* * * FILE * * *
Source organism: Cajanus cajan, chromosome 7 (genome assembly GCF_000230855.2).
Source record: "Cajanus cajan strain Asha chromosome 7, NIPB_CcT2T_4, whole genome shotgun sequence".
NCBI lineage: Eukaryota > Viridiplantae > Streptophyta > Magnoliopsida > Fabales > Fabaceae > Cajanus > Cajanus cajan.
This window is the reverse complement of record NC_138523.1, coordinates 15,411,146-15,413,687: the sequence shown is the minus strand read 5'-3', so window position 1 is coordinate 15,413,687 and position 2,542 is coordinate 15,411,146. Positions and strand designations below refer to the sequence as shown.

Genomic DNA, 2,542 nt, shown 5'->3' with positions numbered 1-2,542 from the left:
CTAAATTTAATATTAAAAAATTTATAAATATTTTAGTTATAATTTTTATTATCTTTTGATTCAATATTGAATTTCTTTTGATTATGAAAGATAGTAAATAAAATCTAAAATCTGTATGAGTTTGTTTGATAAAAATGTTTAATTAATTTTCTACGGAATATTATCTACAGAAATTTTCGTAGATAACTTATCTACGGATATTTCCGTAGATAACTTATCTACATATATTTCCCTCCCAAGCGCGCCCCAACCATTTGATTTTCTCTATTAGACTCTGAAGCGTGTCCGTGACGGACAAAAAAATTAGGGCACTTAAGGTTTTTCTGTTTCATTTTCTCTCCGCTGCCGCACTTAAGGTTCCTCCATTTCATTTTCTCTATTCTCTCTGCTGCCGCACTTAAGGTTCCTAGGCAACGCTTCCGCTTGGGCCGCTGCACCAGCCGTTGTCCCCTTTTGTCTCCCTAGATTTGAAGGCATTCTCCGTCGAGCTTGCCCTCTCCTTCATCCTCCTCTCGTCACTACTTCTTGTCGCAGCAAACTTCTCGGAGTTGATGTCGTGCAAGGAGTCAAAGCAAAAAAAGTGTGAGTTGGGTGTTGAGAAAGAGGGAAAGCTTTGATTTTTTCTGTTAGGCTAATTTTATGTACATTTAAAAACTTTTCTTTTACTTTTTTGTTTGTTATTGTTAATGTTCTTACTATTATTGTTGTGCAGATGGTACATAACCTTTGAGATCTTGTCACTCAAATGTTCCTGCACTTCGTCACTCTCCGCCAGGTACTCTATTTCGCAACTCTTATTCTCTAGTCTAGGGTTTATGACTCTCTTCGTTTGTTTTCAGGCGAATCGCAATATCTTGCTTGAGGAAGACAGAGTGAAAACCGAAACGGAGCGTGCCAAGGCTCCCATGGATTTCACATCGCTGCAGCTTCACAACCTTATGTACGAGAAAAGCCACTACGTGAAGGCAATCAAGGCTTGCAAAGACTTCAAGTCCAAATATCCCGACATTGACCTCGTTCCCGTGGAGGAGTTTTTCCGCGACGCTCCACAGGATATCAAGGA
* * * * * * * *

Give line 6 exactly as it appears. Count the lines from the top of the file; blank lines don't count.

CTAAATTTAATATTAAAAAATTTATAAATATTTTAGTTATAATTTTTATTATCTTTTGATTCAATATTGAATTTCTTTTGATTATGAAAGATAGTAAATAAAATCTAAAATCTGTATGAGTTTGTTTGATAAAAATGTTTAATTAATTTTCTACGGAATATTATCTACAGAAATTTTCGTAGATAACTTATCTACGGATATTTCCGTAGATAACTTATCTACATATATTTCCCTCCCAAGCGCGCCCCAACCATTTGATTTTCTCTATTAGACTCTGAAGCGTGTCCGTGACGGACAAAAAAATTAGGGCACTTAAGGTTTTTCTGTTTCATTTTCTCTCCGCTGCCGCACTTAAGGTTCCTCCATTTCATTTTCTCTATTCTCTCTGCTGCCGCACTTAAGGTTCCTAGGCAACGCTTCCGCTTGGGCCGCTGCACCAGCCGTTGTCCCCTTTTGTCTCCCTAGATTTGAAGGCATTCTCCGTCGAGCTTGCCCTCTCCTTCATCCTCCTCTCGTCACTACTTCTTGTCGCAGCAAACTTCTCGGAGTTGATGTCGTGCAAGGAGTCAAAGCAAAAAAAGTGTGAGTTGGGTGTTGAGAAAGAGGGAAAGCTTTGATTTTTTCTGTTAGGCTAATTTTATGTACATTTAAAAACTTTTCTTTTACTTTTTTGTTTGTTATTGTTAATGTTCTTACTATTATTGTTGTGCAGATGGTACATAACCTTTGAGATCTTGTCACTCAAATGTTCCTGCACTTCGTCACTCTCCGCCAGGTACTCTATTTCGCAACTCTTATTCTCTAGTCTAGGGTTTATGACTCTCTTCGTTTGTTTTCAGGCGAATCGCAATATCTTGCTTGAGGAAGACAGAGTGAAAACCGAAACGGAGCGTGCCAAGGCTCCCATGGATTTCACATCGCTGCAGCTTCACAACCTTATGTACGAGAAAAGCCACTACGTGAAGGCAATCAAGGCTTGCAAAGACTTCAAGTCCAAATATCCCGACATTGACCTCGTTCCCGTGGAGGAGTTTTTCCGCGACGCTCCACAGGATATCAAGGA